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Chuck Yeager's 100th birthday celebration honors the aviation hero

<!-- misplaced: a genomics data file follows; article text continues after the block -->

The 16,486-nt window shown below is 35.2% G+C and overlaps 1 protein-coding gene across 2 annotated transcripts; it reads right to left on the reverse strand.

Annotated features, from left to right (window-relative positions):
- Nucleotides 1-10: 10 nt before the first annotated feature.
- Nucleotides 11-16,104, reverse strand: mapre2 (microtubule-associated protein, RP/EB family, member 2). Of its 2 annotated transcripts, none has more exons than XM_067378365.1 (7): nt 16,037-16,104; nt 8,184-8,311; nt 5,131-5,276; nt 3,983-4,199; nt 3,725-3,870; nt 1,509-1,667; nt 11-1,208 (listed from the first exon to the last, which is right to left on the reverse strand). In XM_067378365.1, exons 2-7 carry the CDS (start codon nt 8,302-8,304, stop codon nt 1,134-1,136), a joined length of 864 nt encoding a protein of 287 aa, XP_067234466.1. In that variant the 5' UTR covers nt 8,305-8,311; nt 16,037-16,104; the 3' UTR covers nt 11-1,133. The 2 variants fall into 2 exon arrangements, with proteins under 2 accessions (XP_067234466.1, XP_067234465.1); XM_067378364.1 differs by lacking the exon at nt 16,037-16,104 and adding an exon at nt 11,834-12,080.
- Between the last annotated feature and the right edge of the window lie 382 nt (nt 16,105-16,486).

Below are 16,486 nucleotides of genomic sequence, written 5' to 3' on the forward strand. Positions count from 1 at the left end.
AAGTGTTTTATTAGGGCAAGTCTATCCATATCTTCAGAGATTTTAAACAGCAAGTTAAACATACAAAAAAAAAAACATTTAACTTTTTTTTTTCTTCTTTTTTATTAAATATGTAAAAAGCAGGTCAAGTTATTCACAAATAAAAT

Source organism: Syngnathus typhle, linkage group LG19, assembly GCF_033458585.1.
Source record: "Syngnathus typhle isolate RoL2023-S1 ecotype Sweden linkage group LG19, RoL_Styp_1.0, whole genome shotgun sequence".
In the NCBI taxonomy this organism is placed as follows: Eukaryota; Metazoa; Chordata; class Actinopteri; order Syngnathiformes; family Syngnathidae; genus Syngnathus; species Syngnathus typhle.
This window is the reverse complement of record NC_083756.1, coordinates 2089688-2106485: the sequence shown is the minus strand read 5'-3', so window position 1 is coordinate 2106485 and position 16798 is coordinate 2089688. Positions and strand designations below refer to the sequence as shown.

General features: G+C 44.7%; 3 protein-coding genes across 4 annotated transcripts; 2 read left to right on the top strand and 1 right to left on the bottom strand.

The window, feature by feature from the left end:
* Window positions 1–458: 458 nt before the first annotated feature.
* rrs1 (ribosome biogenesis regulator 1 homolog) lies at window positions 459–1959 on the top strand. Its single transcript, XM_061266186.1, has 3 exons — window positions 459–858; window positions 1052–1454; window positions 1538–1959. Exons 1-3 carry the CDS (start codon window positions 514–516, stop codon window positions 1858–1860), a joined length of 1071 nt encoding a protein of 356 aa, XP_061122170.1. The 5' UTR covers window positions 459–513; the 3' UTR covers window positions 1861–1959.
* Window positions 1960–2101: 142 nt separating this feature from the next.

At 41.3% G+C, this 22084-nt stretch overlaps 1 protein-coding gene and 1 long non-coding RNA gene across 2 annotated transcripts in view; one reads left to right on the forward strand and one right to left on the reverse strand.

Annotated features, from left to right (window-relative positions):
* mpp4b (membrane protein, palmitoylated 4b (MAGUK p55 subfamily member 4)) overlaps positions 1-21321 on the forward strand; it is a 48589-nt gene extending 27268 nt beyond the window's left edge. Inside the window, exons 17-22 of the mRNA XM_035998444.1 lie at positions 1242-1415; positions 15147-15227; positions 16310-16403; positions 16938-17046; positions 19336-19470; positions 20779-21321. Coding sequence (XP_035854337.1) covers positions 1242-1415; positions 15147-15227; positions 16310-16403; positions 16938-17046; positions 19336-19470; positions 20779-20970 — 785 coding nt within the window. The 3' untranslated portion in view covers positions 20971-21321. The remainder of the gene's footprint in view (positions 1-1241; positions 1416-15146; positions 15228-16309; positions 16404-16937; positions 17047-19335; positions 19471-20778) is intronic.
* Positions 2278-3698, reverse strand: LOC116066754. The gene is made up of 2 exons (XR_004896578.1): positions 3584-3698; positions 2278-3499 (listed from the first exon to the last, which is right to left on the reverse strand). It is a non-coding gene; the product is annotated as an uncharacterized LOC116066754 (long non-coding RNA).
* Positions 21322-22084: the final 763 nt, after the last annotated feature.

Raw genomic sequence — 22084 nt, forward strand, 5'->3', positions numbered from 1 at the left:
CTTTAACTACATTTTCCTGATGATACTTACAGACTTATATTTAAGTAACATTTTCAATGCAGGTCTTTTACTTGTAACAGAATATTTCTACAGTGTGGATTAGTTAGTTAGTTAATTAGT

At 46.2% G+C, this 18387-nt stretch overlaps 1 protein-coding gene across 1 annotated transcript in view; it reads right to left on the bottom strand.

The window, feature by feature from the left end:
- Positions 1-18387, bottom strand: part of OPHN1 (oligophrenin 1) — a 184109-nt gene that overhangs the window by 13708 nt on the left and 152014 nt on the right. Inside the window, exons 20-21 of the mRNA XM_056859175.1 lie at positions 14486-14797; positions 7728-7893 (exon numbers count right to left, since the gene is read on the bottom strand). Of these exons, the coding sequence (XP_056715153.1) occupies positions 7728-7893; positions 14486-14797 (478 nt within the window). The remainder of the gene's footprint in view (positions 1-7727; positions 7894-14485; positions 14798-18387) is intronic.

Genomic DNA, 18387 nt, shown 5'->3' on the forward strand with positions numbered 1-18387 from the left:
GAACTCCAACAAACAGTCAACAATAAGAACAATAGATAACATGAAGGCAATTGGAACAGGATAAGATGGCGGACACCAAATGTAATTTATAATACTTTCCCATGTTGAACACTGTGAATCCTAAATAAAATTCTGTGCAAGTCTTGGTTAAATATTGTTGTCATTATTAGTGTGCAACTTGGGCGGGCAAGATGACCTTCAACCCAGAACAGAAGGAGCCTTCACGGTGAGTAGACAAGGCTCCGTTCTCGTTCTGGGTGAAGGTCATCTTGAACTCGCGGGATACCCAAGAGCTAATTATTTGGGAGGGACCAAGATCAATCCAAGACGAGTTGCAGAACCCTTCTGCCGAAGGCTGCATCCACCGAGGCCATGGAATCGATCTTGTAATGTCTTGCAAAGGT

Photo from Chuck Yeager twitter pageA name that comes to mind when we think of aviation heroes, is Chuck Yeager. The first pilot to break the sound barrier will be honored this year in an international celebration for his 100th birthday. Feb. 13 marks what would have been Yeager's 100th birthday. He flew west on Dec. 7, 2020, at the age of 97. The Commemorative Air Force said his family wants the day to be a celebration of aviation across the world, honoring Yeager's many contributions.RELATED STORY:Chuck Yeager, famed test pilot who first broke sound barrier, dies at 97 The nationwide event will be the first annual "GREAT INTERNATIONAL FLY-INg" which is what Yeager's family wanted to honor the late aviator. Participation in the event includes flying and posting photos or videos online and tagging his accounts, or for those who don't fly, a visit to an airport café or aviation museum. Yeager had a life in historic life in aviation. He was a private in the U.S. Army in WWII and in 1941 was assigned to the Army Air Forces. He spent time as an aircraft mechanic and in September 1942 enlisted in pilot training and after graduation was promoted to the rank of flight officer. He had many aerial victories in the P-51 Mustang on the Western Front, credited with shooting down 11.5 enemy aircraft (half credit is from a second pilot assist in a single shootdown). On Oct. 12, 1944, he achieved "ace in a day" status for shooting down five enemy aircraft in a single mission. Following his accomplishments in the war, Yeager became a test pilot and became the first human to officially break the sound barrier on Oct 14, 1947, flying a Bell X-1 at Mach 1 at an altitude of 45,000 ft. For this ground-breaking feat, he won the Collier and Mackay trophies in 1948. Yeager continued to break speed and altitude records over the years, flying various aircraft, including experimental rocket-powered aircraft. In 1962, he became the first commandant of the USAF Aerospace Research Pilot School, training astronauts for NASA and the Air Force. In the later 60s, Yeager commanded fighter squadrons and wings in Germany. During the Vietnam war, he was in Southeast Asia commanding units. This accomplishment during the war and his outstanding performance led to his promotion to brigadier general in 1969 and an induction to the National Aviation Hall of Fame in 1973. Yeager retired on March 1, 1975, after serving a three-war active-duty flying career. For over 30 years he took on many roles, even working in the Korean War zone and then the Soviet Union at the height of the Cold War. Yeager continued after retirement for 20 years, working for the U.S. Air Force as a consultant pilot. In his life, he flew over 360 aircraft in 70 years. He won many awards and was inducted into numerous halls of fame. In 1966 he was inducted into the International Air andamp; Space Hall of Fame, the International Space Hall of Fame in 1981, the Aerospace Walk of Honor inaugural class of 1990, was one of the 13 inductees in the California Hall of Fame in a yearlong exhibit. Yeager has been honored across the country for his contribution to aviation, with bridges and parts of highways in West Virginia bearing his name. He was added as number five on the 2013 list of The 51 Heroes of Aviation by Flying Magazine, and for many years was the highest-ranked living person on the list. The memory of Chuck Yeager and his imprint on aviation will live on and inspire future generations of pilots. The inaugural "GREAT INTERNATIONAL FLY-INg" celebration honoring his 100th birthday will be a reminder of one of the heroes of aviation and his achievements in flight.
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